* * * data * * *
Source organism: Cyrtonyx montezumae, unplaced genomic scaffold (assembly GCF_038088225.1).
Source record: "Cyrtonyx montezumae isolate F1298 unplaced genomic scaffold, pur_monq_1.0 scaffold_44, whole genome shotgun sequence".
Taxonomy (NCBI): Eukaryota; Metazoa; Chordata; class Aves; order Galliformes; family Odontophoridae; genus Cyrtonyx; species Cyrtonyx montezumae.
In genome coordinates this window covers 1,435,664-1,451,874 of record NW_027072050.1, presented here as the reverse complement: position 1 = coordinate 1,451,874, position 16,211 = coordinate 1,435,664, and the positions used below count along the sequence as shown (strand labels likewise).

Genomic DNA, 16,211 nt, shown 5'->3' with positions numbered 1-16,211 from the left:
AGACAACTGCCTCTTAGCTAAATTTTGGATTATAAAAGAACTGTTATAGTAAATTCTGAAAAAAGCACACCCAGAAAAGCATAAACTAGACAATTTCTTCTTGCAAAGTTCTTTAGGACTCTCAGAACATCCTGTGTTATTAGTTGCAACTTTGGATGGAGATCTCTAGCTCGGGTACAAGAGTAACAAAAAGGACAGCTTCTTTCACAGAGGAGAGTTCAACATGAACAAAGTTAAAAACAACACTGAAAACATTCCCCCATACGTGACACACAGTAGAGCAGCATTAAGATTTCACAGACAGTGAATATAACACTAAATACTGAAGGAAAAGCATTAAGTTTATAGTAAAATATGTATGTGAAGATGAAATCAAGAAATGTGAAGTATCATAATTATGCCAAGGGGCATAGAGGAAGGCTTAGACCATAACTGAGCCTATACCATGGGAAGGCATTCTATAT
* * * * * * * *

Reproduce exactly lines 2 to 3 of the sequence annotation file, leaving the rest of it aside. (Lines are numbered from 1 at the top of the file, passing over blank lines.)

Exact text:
Source record: "Cyrtonyx montezumae isolate F1298 unplaced genomic scaffold, pur_monq_1.0 scaffold_44, whole genome shotgun sequence".
Taxonomy (NCBI): Eukaryota; Metazoa; Chordata; class Aves; order Galliformes; family Odontophoridae; genus Cyrtonyx; species Cyrtonyx montezumae.